As spring arrives in the cold-climate garden, April is the time to work slowly and patiently. See what you can do this month in the garden.
For more, see garden task lists for each month here.
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Monthly Garden Tasks
Please keep in mind that this is simply an example of tasks I like to do in my cold-climate garden (zone 6). Every garden is different, and we each adapt based on climate, growing zone and conditions, the plant species, challenges, and time and resources available. Most importantly, just enjoy it.
Here in southwestern Ontario, Canada, April requires some patience. As winter melts away, and spring rains come and go, we must be careful not to step on garden beds and compress plant roots. There is still an opportunity to clear up winter vegetable beds and sow quick-growing spring ones, but other than that, it will do more harm than good to be hasty.
April Garden Tasks
Hold off putting tender plants outdoors until you have passed your last frost date unless you have season extenders to protect them.
- Now is the time to start waking up containers from winter storage including spring bulbs and fig trees. This explains the process.
- Start your early spring vegetable garden. Quick-growing veggies including leafy greens and peas are ideal choices.
- If you’re sowing tiny seeds, consider making seed tapes.
- Soil temperature is your best guide for deciding sowing times.
- If new perennial growth is up and the soil is not too damp, start spring clean-up, removing old perennial growth.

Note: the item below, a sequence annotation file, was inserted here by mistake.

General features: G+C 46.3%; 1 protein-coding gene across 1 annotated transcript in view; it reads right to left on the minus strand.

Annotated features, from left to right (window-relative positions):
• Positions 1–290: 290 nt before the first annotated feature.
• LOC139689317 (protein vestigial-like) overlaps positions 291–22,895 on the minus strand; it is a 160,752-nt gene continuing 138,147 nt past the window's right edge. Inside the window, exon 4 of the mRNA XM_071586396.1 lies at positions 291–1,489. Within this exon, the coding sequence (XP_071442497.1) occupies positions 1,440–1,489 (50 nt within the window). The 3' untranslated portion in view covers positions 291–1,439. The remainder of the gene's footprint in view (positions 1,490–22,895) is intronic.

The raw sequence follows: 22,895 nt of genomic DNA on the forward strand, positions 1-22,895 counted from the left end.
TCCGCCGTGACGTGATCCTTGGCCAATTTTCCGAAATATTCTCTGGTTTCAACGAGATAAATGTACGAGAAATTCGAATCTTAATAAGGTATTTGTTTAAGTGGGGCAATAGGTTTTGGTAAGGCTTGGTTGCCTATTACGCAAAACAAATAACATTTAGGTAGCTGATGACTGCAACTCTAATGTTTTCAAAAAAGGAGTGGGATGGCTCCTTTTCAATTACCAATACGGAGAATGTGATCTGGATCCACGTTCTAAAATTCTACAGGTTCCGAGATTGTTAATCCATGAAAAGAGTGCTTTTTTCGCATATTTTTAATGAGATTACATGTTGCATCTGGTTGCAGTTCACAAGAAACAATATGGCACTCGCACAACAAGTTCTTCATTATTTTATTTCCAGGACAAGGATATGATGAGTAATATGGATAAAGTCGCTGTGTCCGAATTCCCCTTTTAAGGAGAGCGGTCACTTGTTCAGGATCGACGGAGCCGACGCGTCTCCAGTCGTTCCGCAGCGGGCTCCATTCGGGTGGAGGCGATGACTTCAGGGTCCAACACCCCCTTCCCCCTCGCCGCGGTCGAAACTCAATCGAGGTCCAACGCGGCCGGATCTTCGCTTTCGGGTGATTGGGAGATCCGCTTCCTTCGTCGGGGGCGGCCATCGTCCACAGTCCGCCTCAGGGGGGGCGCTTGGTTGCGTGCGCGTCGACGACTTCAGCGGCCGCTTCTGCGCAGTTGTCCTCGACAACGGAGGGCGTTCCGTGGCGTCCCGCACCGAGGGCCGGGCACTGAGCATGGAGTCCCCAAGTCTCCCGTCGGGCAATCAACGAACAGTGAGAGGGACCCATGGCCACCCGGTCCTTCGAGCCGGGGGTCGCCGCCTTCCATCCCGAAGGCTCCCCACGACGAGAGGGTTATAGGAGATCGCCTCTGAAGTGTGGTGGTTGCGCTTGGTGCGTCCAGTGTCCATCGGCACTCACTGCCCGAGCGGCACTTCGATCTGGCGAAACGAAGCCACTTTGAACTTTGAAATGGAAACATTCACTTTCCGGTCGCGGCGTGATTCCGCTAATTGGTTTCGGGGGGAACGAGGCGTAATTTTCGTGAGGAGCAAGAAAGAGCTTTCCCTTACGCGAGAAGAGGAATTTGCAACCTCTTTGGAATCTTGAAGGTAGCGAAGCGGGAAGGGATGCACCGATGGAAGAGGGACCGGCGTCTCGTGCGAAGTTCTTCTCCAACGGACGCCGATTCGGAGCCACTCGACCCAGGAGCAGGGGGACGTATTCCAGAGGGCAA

- Move winter compost into main pile. Turn twice weekly if you can.
- Grow new plants from cuttings: see what you can propagate now.
- Make sure your pond does not freeze over. I keep a pump running and a hole open in the ice.
- Keep bird feeders and water feeders clean and filled.
- Watch nesting boxes for activity.
- Have your hummingbird feeders ready for the arrival of spring migrations.
- Grow salad greens and other veggies and herbs can grow indoors all year-round.
- Move indoor seedlings to pots. Plan to get your babies ready for life outdoors (“harden off”).
There’s still time to work on garden art projects before the busy May garden season begins.
Here’s some project ideas.
- Grow a sweet pea garden arch
- Create a framed succulent planter
- Make a giant bird nest
- Plan a creative herb garden
- Turn old boots into garden art dogs
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- Want a garden shed? Here’s lots of styles to choose from.
- How about some repurposed art? Old kitchen chairs make great plant stands.
- Planning a new pond? This has lots of ideas for all budgets.
- Knees or back not working like they used to? Here’s easy to reach garden ideas.
You may not know it by the name phenology, but you certainly know what it is. Phenology is the science of observing annual first events in nature. When flower buds open. When peepers first peep. When bees appear. When migrations arrive. When bulbs pop up. The list is endless.
Seasonal changes prompt natural responses in the plant and animal kingdoms. It is interesting to note these events and compare year over year.
Spring Phenological Events
Here’s a few examples you might notice.
- Sap runs in trees.
- Leaf buds may become larger.
- Magnolia trees may bloom.
- Parent birds are working hard to feed their young and protect their nests.
- Some insects may emerge if it’s warm enough.
- Flowering bulbs are blooming.
- Weather will toggle between winter and spring.
- Some days may not dip below freezing.
- Ponds and waterways are flowing again.
- New growth is emerging from the base of perennials.